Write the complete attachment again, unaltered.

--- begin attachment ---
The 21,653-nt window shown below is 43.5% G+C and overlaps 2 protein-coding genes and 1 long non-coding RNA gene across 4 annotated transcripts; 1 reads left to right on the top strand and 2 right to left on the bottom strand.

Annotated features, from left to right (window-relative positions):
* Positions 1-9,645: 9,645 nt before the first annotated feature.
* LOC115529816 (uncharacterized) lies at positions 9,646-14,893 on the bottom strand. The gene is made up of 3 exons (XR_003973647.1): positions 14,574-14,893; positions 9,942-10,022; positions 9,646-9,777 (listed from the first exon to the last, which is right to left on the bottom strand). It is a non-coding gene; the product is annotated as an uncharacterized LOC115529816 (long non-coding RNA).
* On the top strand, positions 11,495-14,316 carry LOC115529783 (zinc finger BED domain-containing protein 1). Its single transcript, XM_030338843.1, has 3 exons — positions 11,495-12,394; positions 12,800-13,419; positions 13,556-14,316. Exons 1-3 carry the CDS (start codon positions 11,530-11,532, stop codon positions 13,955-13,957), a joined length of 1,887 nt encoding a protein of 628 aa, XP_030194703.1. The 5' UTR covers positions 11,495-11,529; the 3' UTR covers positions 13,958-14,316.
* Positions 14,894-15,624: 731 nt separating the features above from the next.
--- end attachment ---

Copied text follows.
The 21,653-nt window shown below is 43.5% G+C and overlaps 2 protein-coding genes and 1 long non-coding RNA gene across 4 annotated transcripts; 1 reads left to right on the top strand and 2 right to left on the bottom strand.

Annotated features, from left to right (window-relative positions):
* Positions 1-9,645: 9,645 nt before the first annotated feature.
* LOC115529816 (uncharacterized) lies at positions 9,646-14,893 on the bottom strand. The gene is made up of 3 exons (XR_003973647.1): positions 14,574-14,893; positions 9,942-10,022; positions 9,646-9,777 (listed from the first exon to the last, which is right to left on the bottom strand). It is a non-coding gene; the product is annotated as an uncharacterized LOC115529816 (long non-coding RNA).
* On the top strand, positions 11,495-14,316 carry LOC115529783 (zinc finger BED domain-containing protein 1). Its single transcript, XM_030338843.1, has 3 exons — positions 11,495-12,394; positions 12,800-13,419; positions 13,556-14,316. Exons 1-3 carry the CDS (start codon positions 11,530-11,532, stop codon positions 13,955-13,957), a joined length of 1,887 nt encoding a protein of 628 aa, XP_030194703.1. The 5' UTR covers positions 11,495-11,529; the 3' UTR covers positions 13,958-14,316.
* Positions 14,894-15,624: 731 nt separating the features above from the next.